In another indication that the ongoing FX probe is picking up steam, or at least preparing for primetime public PR consumption, the FT reports that US prosecutors are offering immunity deals to junior traders in London. The quo for this particular quid: rat our the senior staff involved in what has previously been reported to be years of currency manipulation (recall "How Wall Street Manipulates Everything: The Infographics"). And continuing the tradition of the DOJ only focusing on European banks, because apparently nobody in the US ever engaged in manipulation of anything, ever, the "US Department of Justice staff have flown to the UK in recent weeks to interview foreign exchange traders, who have been offered partial immunity in exchange for volunteering information about superiors, people familiar with the situation said."
Previously such a blanket immunity agreement was used by UBS to rat out its peers in the Libor manipulation probe to avoid prosecution. And so piggybacking on bankers' eagerness to expose their former best friends, regulators are going bank to bank and focusing on those most with the most to lose, and most liable to spill the goods: the junior-most traders.
Such “proffer agreements” allow individuals to give authorities information about crimes with some assurances they will be protected against prosecution, as long as they do not lie.
The move marks another step in the global investigation into collusion and market-rigging in the $5.3tn a day currency market by at least 15 regulators and prosecutors. They are investigating allegations that bank traders and sales staff used chat rooms and other means of communication to share client information and manipulate daily currency benchmarks.
Most authorities initially gave banks free rein to conduct their own probes, prompting the suspension, placing on leave or firing of so far almost three dozen staff at 10 banks and the Bank of England, where one official has been suspended.
One senior lawyer said the DoJ probe was well-advanced. The DoJ declined to comment. Referring to general criminal activity, Leslie Caldwell, its criminal division chief since May, told the FT last week that the authority would be “appropriately aggressive” and seek to bring “timely” cases against financial institutions.
On the other hand, showing just how little information, and thus leverage, the DOJ actually has, most such offers have so far been rejected: "while the DoJ had offered immunity deals to a number of traders, most had so far declined as they did not have “killer evidence” to trade against leniency."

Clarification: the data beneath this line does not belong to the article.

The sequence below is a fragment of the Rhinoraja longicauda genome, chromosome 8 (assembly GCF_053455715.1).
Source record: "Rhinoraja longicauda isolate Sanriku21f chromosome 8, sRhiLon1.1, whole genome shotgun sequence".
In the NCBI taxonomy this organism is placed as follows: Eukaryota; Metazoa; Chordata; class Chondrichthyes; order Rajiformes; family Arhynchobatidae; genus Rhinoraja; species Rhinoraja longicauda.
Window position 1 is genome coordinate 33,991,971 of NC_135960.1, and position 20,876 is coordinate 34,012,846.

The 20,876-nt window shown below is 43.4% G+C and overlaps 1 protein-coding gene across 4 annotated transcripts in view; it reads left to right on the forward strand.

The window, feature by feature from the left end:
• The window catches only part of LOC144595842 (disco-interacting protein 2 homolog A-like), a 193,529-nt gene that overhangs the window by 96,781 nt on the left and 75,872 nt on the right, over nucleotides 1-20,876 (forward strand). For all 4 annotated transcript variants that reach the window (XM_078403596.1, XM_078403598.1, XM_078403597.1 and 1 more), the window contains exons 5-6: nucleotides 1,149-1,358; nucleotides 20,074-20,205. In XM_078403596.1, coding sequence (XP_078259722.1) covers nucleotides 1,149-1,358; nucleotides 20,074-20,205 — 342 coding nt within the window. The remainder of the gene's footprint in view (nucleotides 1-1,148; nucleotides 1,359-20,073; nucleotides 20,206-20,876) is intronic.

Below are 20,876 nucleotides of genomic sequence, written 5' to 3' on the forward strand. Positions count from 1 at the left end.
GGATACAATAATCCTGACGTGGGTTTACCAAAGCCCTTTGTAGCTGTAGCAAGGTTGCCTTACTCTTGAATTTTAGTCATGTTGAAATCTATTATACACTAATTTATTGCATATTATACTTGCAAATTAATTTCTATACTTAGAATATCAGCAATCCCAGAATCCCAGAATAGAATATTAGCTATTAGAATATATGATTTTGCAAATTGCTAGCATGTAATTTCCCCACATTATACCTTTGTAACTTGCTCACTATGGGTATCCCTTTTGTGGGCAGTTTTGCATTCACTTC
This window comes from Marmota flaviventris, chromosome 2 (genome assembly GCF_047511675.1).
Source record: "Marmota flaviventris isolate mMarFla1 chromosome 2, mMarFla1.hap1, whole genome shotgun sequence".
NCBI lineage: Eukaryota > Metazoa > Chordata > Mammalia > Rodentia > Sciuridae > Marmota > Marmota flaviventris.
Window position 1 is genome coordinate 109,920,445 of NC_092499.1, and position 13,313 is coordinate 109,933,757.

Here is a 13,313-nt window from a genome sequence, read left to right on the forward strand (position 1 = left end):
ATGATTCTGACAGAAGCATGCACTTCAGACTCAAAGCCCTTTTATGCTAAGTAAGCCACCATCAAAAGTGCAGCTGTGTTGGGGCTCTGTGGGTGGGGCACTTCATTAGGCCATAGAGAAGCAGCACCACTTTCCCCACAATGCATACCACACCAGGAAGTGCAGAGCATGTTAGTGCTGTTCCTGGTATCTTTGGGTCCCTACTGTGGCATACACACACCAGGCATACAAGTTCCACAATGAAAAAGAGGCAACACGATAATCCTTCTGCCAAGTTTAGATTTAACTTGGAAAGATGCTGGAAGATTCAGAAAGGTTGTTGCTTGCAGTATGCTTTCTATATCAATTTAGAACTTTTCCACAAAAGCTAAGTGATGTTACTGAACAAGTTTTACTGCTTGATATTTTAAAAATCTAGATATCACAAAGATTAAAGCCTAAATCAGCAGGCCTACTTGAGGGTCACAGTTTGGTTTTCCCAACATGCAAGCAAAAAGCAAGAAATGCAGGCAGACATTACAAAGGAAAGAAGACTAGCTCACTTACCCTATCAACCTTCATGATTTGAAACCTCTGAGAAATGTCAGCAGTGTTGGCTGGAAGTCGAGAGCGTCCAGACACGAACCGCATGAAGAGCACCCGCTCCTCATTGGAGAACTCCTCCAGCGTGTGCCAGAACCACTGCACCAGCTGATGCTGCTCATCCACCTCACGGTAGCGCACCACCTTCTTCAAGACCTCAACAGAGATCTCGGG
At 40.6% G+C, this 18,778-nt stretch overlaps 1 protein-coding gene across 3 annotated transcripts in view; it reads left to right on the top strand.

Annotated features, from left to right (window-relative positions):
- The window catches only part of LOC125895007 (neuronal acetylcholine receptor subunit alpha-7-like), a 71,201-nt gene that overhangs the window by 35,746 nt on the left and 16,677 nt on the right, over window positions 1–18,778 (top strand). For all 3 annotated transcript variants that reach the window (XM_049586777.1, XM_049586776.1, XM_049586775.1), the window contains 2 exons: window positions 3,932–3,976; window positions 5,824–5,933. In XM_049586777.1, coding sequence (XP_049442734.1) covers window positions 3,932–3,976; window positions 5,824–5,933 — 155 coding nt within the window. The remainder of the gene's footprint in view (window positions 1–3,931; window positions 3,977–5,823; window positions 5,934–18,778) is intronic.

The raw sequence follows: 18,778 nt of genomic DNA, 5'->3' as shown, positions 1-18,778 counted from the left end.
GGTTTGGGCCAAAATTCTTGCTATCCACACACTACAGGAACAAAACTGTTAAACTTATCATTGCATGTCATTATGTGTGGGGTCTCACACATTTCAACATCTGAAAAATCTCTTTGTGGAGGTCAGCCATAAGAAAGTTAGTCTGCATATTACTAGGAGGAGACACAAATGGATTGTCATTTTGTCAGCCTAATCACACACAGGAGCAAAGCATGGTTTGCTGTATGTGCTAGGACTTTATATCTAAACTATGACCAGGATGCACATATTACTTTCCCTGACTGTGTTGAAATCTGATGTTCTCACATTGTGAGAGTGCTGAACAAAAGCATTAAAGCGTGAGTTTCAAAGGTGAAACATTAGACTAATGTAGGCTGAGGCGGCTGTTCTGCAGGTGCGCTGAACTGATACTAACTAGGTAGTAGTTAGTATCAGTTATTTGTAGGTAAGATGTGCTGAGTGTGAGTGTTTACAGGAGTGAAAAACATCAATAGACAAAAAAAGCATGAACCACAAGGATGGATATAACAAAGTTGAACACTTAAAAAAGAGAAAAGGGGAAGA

Senior bankers, in the meantime, are not waiting to see who folds under pressure first, and as we have reported in the past year, have been leaving their former employers in droves, either heading to hedge funds or leaving the industry entirely. However, since participants of such FX manipulation venues as the "bandits" chat room likely had dozens if not hundreds of participants working in the FX desks at all major banks, all it will take is finding the weakest link and going from there all the way to the top. Unless, of course, the DOJ finds that some of its targets also happen to be major sources of lobby funding, in which case expect the probe to quietly disappear.
Complicating any attempts at covering up impropriety would be disclosures by Germany’s financial regulator and Switzerland’s competition commission which both confirmed publicly in recent months that they have found evidence of wrongdoing.
And then there are the pleas from those at the very top, such as Barclays Chairman Sir David Walker, whose peculiar request we described in "Caught Rigging Gold And Dark Pools, Barclays Begs To At Least Keep FX Manipulation." Yes, really.
One thing is certain: no matter how far any probe goes, those most culpable of FX manipulation, central bankers and the countless HFT algos which have taken over day-to-day FX rigging, will be left untouched. After all, this latest theatrical escapade is just yet another attempt to appease the public by throwing a few pieces of junior trader meat in prison for 2 to 4. Remember that in the case of Barclays gold manipulation, the buck apparently stopped with a very junior trader. Clearly nobody else was involved. The same will happen here.